Saturday, December 8, 2012

Goat milking pump

Meggie - before milking
I enjoy the morning and night task of milking. It's always given me a special time with one animal; time to thank her for her abundance and for giving to us.

Meggie in particular is so undemanding. The other goats and the chickens vie for attention; milking is the one time of day she gets my undivided focus.

She is eating, which usually makes goats happy, but she seems to also relish the time spent together.

She is actually more OK with me milking  she was with her own babies after a certain age.

When I milk I do everything I can to keep myself and the goat calm, focused and happy.
I pat the goat, feed her, sing to her, and listen to her tummy gurgle contentedly as I milk.

Doesn't this look more comfortable?
Regardless of how they feel about being milked, it's got to be a relief to a goat to go from a full udder to an empty one. There can be well over a half gallon of milk in there! The pressure and weight are considerable. The goats always walk away from the milk stand lighter and happier.

But my tendons are another matter. After six years of milking , my wrists started to hurt.

I couldn't squeeze water out of a sponge without excruciating pain. My friend Mellow gave me some exercises to help, but I knew the real answer was to give myself a break from the repetitive motion.

When we saw a DIY milker featuring a vacuum pump designed for brake bleeding, we knew we had to try one ourselves. This is a manually powered pump, so I wasn't sure it would reduce the stress on my arms, but if I didn't try it, I was in danger of becoming totally unable to use my hands. So, we got the parts and made one. Here Noah tries it out (with soapy water and food coloring).
Noah pumping soap/food coloring to learn how it works
It was pretty simple. Everything was off the shelf except for the lid to the mason jar, which we had to modify.

Basically, the vacuum pump is connected by a 3/8" tube to the lid of a jar. A second tube connects to a pair of "teat cups", AKA two 60 cc syringes, which fit over Meggie's teats and form an airtight seal. The tubing is connected with aquarium airline connectors.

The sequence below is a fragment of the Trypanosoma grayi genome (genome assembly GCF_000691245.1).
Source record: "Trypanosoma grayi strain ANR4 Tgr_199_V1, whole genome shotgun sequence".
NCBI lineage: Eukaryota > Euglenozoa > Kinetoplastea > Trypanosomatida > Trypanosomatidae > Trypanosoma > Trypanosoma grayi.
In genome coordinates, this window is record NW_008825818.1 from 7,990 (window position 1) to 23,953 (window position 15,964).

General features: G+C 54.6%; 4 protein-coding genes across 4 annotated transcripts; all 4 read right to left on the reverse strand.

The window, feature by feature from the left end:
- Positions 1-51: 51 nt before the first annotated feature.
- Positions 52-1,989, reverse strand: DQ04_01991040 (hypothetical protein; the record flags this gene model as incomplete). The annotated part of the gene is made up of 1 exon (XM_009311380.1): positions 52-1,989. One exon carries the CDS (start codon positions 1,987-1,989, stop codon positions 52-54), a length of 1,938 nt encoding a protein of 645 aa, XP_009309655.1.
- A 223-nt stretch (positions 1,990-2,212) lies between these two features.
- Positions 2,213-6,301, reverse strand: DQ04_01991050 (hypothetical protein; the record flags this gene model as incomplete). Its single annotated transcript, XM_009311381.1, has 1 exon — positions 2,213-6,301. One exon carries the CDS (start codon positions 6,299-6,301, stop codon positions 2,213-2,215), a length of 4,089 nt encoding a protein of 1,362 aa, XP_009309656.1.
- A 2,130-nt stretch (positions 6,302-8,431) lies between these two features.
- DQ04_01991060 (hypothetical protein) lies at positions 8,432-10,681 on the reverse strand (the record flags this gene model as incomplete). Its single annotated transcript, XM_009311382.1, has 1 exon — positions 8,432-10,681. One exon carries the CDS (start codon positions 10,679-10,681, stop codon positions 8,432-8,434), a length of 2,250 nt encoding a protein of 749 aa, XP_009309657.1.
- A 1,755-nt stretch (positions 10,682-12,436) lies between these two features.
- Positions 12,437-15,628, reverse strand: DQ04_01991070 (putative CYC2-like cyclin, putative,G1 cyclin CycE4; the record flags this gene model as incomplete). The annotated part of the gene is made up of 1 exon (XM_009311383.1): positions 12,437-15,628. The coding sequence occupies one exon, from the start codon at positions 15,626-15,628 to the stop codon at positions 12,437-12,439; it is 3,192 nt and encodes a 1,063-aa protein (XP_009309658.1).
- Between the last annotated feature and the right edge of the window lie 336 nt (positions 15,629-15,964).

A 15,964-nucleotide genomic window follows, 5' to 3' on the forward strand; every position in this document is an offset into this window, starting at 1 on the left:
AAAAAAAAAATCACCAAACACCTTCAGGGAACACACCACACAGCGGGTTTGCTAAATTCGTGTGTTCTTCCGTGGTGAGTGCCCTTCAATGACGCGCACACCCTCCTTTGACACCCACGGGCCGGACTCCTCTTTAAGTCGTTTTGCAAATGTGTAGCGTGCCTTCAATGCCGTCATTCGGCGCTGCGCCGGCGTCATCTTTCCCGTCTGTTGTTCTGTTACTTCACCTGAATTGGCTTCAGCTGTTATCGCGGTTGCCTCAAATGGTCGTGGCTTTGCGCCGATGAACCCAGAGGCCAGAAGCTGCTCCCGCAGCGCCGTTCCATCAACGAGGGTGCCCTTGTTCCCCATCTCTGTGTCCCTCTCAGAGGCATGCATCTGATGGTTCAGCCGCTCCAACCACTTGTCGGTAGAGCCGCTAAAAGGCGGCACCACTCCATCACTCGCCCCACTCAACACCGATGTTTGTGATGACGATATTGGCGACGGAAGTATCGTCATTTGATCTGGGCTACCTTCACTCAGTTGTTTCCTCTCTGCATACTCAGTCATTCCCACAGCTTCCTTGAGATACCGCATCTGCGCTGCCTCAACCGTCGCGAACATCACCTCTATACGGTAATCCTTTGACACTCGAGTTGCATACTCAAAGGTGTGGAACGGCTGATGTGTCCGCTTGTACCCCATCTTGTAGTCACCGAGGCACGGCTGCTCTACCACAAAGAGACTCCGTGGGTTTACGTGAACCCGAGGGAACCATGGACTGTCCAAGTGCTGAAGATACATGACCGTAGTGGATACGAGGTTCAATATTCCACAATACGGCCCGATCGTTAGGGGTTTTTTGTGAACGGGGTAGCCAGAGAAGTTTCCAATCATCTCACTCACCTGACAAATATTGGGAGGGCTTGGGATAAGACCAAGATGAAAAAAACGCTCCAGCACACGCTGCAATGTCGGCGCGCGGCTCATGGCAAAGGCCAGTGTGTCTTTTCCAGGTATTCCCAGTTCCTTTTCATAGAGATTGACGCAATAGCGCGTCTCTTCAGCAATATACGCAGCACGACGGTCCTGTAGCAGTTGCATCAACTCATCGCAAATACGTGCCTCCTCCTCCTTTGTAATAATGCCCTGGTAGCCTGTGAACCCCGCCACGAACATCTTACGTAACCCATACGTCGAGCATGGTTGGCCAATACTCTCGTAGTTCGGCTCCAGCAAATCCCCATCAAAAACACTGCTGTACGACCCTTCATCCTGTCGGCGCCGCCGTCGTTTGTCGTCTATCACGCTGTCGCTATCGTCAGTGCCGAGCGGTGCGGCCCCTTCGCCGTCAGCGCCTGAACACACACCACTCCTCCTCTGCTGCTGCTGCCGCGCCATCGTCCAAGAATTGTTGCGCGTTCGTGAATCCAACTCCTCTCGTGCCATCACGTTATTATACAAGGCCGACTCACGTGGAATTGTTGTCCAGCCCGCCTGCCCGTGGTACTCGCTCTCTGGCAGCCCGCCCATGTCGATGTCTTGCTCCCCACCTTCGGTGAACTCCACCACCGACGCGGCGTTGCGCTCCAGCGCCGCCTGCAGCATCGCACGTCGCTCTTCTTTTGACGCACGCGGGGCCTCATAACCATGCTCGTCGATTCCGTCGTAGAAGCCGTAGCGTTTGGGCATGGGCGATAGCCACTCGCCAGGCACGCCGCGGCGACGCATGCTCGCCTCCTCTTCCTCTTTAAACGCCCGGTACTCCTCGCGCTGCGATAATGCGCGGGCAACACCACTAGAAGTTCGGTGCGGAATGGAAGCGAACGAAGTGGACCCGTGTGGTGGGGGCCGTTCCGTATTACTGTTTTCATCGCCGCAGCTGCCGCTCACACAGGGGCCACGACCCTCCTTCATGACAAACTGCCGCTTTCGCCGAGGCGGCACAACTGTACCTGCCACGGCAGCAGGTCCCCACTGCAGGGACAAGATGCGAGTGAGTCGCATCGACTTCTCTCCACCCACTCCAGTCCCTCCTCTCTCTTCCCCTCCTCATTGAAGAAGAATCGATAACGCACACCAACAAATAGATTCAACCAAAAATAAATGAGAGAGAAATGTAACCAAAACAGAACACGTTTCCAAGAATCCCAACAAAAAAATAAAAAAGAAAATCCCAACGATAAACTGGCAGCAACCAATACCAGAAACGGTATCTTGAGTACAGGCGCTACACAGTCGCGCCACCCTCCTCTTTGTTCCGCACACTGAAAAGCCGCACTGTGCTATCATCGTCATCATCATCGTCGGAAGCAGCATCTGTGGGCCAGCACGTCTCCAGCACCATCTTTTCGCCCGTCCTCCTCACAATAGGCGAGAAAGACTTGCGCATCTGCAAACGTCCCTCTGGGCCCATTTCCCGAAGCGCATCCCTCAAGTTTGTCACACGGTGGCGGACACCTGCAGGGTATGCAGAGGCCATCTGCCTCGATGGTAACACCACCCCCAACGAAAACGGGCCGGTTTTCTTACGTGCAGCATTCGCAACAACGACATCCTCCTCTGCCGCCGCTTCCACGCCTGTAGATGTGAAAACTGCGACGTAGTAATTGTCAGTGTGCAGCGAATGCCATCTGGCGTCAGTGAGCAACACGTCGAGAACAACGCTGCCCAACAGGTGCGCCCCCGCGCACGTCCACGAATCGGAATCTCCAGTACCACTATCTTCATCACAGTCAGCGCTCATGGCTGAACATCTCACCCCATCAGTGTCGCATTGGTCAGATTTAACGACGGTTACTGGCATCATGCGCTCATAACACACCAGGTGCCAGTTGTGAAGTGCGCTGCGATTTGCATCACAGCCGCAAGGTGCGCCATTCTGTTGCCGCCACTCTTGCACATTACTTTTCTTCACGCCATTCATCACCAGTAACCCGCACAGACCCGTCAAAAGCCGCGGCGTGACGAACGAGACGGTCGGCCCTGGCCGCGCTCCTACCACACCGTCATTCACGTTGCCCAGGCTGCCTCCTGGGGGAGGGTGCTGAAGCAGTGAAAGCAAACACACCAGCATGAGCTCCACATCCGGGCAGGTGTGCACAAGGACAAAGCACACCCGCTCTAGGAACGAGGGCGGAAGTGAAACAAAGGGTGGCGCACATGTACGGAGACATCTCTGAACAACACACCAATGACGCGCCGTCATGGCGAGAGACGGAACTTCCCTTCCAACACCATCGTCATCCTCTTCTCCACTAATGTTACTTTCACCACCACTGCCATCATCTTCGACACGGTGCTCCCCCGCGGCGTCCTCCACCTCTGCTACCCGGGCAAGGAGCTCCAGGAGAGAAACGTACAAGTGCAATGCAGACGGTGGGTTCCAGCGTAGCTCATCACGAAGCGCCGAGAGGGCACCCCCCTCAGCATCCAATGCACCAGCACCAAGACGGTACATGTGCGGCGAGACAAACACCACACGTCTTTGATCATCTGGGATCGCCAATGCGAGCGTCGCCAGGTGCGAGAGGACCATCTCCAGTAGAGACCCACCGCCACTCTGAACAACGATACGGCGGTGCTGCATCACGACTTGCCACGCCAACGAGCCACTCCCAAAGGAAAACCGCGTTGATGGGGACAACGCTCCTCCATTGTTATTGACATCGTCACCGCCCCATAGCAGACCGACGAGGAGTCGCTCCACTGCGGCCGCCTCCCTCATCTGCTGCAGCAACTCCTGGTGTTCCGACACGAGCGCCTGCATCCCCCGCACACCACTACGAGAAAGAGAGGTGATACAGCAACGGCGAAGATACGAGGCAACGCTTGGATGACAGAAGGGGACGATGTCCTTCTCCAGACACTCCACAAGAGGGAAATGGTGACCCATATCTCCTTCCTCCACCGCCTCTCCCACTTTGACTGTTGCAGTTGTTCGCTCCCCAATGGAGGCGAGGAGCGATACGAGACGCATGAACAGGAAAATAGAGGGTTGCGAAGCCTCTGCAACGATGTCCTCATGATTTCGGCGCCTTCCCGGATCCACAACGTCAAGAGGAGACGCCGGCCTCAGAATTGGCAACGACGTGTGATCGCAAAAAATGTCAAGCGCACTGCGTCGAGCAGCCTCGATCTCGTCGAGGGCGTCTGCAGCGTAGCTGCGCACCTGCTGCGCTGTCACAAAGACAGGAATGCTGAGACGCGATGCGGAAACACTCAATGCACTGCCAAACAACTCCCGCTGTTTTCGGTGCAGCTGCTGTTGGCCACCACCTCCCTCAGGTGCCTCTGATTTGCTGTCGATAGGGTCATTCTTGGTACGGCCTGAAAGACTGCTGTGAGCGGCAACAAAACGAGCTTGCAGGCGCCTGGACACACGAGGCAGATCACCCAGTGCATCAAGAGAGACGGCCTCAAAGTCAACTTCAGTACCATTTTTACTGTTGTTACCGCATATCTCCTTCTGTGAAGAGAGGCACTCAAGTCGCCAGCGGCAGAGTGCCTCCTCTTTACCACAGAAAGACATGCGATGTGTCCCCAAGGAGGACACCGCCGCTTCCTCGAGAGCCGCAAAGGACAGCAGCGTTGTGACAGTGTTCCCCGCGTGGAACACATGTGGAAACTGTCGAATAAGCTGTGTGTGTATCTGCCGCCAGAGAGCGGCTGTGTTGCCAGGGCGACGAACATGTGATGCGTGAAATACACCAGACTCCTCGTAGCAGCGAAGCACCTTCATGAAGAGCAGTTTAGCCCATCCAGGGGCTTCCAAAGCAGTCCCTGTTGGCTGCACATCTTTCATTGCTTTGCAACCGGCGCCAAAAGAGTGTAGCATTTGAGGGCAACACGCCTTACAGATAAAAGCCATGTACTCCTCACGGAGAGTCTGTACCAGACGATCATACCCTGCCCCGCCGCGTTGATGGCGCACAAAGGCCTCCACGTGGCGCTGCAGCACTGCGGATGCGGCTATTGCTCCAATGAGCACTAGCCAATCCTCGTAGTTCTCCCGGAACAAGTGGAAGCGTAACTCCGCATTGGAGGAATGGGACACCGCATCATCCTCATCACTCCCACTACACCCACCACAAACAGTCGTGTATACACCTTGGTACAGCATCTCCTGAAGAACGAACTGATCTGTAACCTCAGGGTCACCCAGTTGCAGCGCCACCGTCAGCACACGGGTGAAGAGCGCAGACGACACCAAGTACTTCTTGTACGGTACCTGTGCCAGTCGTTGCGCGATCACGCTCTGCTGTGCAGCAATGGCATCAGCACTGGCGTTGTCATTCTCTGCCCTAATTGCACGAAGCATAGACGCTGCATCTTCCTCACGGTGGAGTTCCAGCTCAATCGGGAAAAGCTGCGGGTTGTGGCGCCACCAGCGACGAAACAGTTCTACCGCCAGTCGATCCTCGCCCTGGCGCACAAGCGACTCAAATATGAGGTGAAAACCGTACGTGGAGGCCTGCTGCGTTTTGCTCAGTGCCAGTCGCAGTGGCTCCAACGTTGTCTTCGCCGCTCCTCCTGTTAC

Milker setup

I was excited to try this system, but I found myself putting it off day after day. Which anyone who knows me will say is odd. Usually I'm someone who can't wait to try a new contraption.

I was having a hard time accepting that this less 'natural' system would be as gentle as my hand milking. Part of me was sure the syringes would either hurt Meggie, or suck her entire udder into them. Or at least, that she would resent me for using a machine for such a personal thing as drawing her milk.

You're squeezing our teats with a what?!?

Neither one happened.With some trepidation, I sprayed teat cleaner on Meggie's udder, wiped her clean, and set up the contraption.

 I placed the cups on her teats, awkwardly holding them in place, and pumped the suction up to 10.

The teat only was pulled into the syringe until it formed an airtight seal, but no further. It appeared perfectly comfortable.

                                                                                                                                                                                                                 Meggie went on eating serenely as her milk began to draw down the tubing and into the jar. First a trickle, then a steady stream.

I have said it before.Meggie is the ideal goat. She is productive, calm, cooperative and gentle. I call her bomb proof. But I had expected some kind of reaction to having plastic cups suctioned onto her udder.

Nope. Nada. Nil. She just kept calm and carried on.

I don't think the phrase "kick the bucket" was coined to mean "to die" by accident. After hand milking an animal and having her spill, kick, step in or poop in her milk, a person might be ready to do something extreme.

But in our case, it's surely not Meggie's fault. Meggie's legs occasionally cramp from standing still, and she picks her feet up. Once in a while, she used to put them in the bucket of milk, ruining it. 

With the milking device, this will be a thing of the past. nothing to kick over!

 Another advantage to a milking device like this is, the milk never touches anything but the inside of the tubing and the jar. A barn, no matter what, is a barn. Spiders, straw, goat hair, flies in summer, dust, and you can imagine other things all end up there. Hand milking controls as much of the mess as possible, but the milker gives much more assurance that the milk will be clean. I love that. Even more, I love that once its going, I can step away from the milking process, at least long enough to get a picture of my happy, busily eating goat.

Then I bring the milk inside and put a new lid on the jar. I put the jar in an ice bath, clean the milker, and voila. Another batch of milk. A milker would be especially nice for anyone with a goat who had funny sized teats, or for anyone who, like me, found her hands getting tired from milking. So far, the repetitive movement of pumping the milker has been just fine. And the milk is splendid.

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